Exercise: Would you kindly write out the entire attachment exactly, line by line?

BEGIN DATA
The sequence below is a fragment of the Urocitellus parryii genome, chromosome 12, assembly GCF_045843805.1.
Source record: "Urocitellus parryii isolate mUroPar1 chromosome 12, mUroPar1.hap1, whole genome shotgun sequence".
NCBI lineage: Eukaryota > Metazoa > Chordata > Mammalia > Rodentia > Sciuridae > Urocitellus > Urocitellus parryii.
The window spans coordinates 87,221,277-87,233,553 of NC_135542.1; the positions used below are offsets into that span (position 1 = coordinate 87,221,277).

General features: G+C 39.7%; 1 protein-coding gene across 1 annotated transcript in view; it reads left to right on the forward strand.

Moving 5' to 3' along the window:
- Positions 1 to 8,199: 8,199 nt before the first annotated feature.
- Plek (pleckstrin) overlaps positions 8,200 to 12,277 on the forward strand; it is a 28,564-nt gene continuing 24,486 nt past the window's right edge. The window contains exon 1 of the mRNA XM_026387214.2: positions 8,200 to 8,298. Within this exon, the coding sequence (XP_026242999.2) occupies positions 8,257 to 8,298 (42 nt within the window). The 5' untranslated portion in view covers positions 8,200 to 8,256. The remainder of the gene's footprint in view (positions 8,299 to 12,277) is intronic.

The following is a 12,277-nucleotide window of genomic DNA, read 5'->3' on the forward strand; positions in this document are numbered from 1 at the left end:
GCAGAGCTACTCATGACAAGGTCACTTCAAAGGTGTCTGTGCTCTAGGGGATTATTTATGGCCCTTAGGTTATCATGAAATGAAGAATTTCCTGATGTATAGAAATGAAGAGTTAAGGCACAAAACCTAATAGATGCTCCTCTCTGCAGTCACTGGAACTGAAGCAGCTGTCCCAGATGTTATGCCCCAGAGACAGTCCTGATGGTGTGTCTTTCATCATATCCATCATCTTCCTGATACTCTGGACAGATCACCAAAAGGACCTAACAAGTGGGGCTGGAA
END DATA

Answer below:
The sequence below is a fragment of the Urocitellus parryii genome, chromosome 12, assembly GCF_045843805.1.
Source record: "Urocitellus parryii isolate mUroPar1 chromosome 12, mUroPar1.hap1, whole genome shotgun sequence".
NCBI lineage: Eukaryota > Metazoa > Chordata > Mammalia > Rodentia > Sciuridae > Urocitellus > Urocitellus parryii.
The window spans coordinates 87,221,277-87,233,553 of NC_135542.1; the positions used below are offsets into that span (position 1 = coordinate 87,221,277).

General features: G+C 39.7%; 1 protein-coding gene across 1 annotated transcript in view; it reads left to right on the forward strand.

Moving 5' to 3' along the window:
- Positions 1 to 8,199: 8,199 nt before the first annotated feature.
- Plek (pleckstrin) overlaps positions 8,200 to 12,277 on the forward strand; it is a 28,564-nt gene continuing 24,486 nt past the window's right edge. The window contains exon 1 of the mRNA XM_026387214.2: positions 8,200 to 8,298. Within this exon, the coding sequence (XP_026242999.2) occupies positions 8,257 to 8,298 (42 nt within the window). The 5' untranslated portion in view covers positions 8,200 to 8,256. The remainder of the gene's footprint in view (positions 8,299 to 12,277) is intronic.

The following is a 12,277-nucleotide window of genomic DNA, read 5'->3' on the forward strand; positions in this document are numbered from 1 at the left end:
GCAGAGCTACTCATGACAAGGTCACTTCAAAGGTGTCTGTGCTCTAGGGGATTATTTATGGCCCTTAGGTTATCATGAAATGAAGAATTTCCTGATGTATAGAAATGAAGAGTTAAGGCACAAAACCTAATAGATGCTCCTCTCTGCAGTCACTGGAACTGAAGCAGCTGTCCCAGATGTTATGCCCCAGAGACAGTCCTGATGGTGTGTCTTTCATCATATCCATCATCTTCCTGATACTCTGGACAGATCACCAAAAGGACCTAACAAGTGGGGCTGGAA